Settlement Reached That Clears Way For Vermont Yankee Sale
A settlement that would allow the closed Vermont Yankee nuclear plant to be sold by the end of the year has been reached, although state regulators still have to approve the deal.
NorthStar Decommissioning Holdings wants to buy the plant.
The company says it can dismantle and decommission Vermont Yankee faster than the timetable planned by Entergy, the current owner.
But a big sticking point in the case has been the state’s concerns that NorthStar may not have enough money available to pay for all the work, including managing the spent fuel at the site.
The settlement — called a memorandum of understanding — was filed Friday with the state Public Utility Commission.
The settlement boosts the financial commitments needed for site clean up and restoration. Both Entergy, the plant's current owner, and NorthStar have agreed to commit more money to the project if it's needed.
James Porter, director of Public Advocacy at the Department of Public Service, said the settlement increases the financial assurance package by $250 million.
Porter said it was significant that almost all the parties involved in the case signed onto the deal. They include the department, the Agency of Natural Resources, the New England Coalition watchdog group and the Elnu Abenaki Trib.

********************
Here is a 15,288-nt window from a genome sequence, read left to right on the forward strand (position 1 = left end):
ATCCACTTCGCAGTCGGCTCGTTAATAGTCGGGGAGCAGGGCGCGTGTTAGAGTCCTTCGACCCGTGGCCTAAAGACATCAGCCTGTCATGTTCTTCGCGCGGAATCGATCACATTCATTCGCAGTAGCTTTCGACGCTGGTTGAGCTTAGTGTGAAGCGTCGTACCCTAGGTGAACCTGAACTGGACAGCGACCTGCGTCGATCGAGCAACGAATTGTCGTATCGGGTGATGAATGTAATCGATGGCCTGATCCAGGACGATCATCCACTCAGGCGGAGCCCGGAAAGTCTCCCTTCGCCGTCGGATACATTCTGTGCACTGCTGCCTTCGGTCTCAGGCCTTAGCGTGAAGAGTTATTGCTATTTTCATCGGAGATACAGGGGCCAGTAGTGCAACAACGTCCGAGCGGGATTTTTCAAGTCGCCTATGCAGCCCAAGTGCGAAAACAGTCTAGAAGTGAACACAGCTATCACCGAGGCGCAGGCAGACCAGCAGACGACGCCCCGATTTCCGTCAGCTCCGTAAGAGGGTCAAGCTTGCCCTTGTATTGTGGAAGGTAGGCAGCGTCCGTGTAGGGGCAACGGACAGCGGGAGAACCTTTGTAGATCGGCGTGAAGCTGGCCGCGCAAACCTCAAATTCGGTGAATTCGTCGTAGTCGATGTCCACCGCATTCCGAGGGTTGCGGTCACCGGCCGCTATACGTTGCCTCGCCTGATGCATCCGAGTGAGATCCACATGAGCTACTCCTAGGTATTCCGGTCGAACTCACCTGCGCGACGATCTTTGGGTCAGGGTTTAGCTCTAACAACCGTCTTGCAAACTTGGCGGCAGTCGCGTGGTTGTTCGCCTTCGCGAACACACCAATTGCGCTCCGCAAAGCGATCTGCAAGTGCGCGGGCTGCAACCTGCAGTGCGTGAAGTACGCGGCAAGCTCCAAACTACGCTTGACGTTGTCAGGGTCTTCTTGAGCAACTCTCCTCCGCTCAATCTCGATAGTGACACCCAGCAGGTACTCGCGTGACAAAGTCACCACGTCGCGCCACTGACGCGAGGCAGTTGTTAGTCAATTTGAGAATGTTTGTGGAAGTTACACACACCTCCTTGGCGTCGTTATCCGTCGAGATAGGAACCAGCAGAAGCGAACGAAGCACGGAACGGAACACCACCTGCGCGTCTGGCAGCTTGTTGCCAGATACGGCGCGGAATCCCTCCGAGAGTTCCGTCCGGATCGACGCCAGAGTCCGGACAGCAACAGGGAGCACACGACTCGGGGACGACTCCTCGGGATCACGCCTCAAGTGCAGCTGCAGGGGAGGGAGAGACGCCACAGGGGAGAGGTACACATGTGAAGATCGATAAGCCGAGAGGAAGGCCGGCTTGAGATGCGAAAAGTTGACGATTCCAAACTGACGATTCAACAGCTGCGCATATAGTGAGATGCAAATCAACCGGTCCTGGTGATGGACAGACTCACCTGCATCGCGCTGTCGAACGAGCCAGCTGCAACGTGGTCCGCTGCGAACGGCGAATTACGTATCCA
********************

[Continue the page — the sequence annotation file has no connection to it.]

"I'm very proud of the fact that was a great deal of outreach with all of the parties to this proceeding. And many meetings and much work was put in to with everybody's various interests," he said. "And at end of the day we wound up with all of the parties, except for one, entering into a memorandum of understanding. So I think that's very significant."
The Conservation Law Foundation did not sign on to the deal. In a statement, CLF attorney Sandra Levine said the deal still leave the public potentially on the hook.
"Vermonters are the losers in a recent agreement aimed to sweeten the deal for the sale of the Vermont Yankee nuclear power plant,” Levine said. “In a rush to secure a possible – and by no means certain – quick cleanup of the site, the settlement excludes reasonable protection for Vermont communities. The deal Entergy and NorthStar proposed leaves Vermonters vulnerable to picking up the tab if something goes wrong."
Under the settlement, NorthStar agrees to provide an initial $30 million contribution, plus payments totally an additional $25 million to an escrow fund that can be drawn on to pay for unanticipated costs.
The company also agrees to obtain a pollution liability policy with $30 million in coverage, and provide a $140 million "support agreement" that requires NorthStar's parent company to provide addional funds as needed.
Entergy agrees to put in $60 million more to a site restoration trust fund, and it commits to providing an additional $40 million if by 2023 certain conditions covering decommissioning are not met.
The settlement now will be reviewed by the Public Utility Commission, the three-member body that regulates utilities.
Entergy says it wants a decision from the PUC by the end of June, in order for the sale to close by the end of 2018.
Updated 03/02/18, 5:45 p.m. to reflect details of the settlement that was filed.
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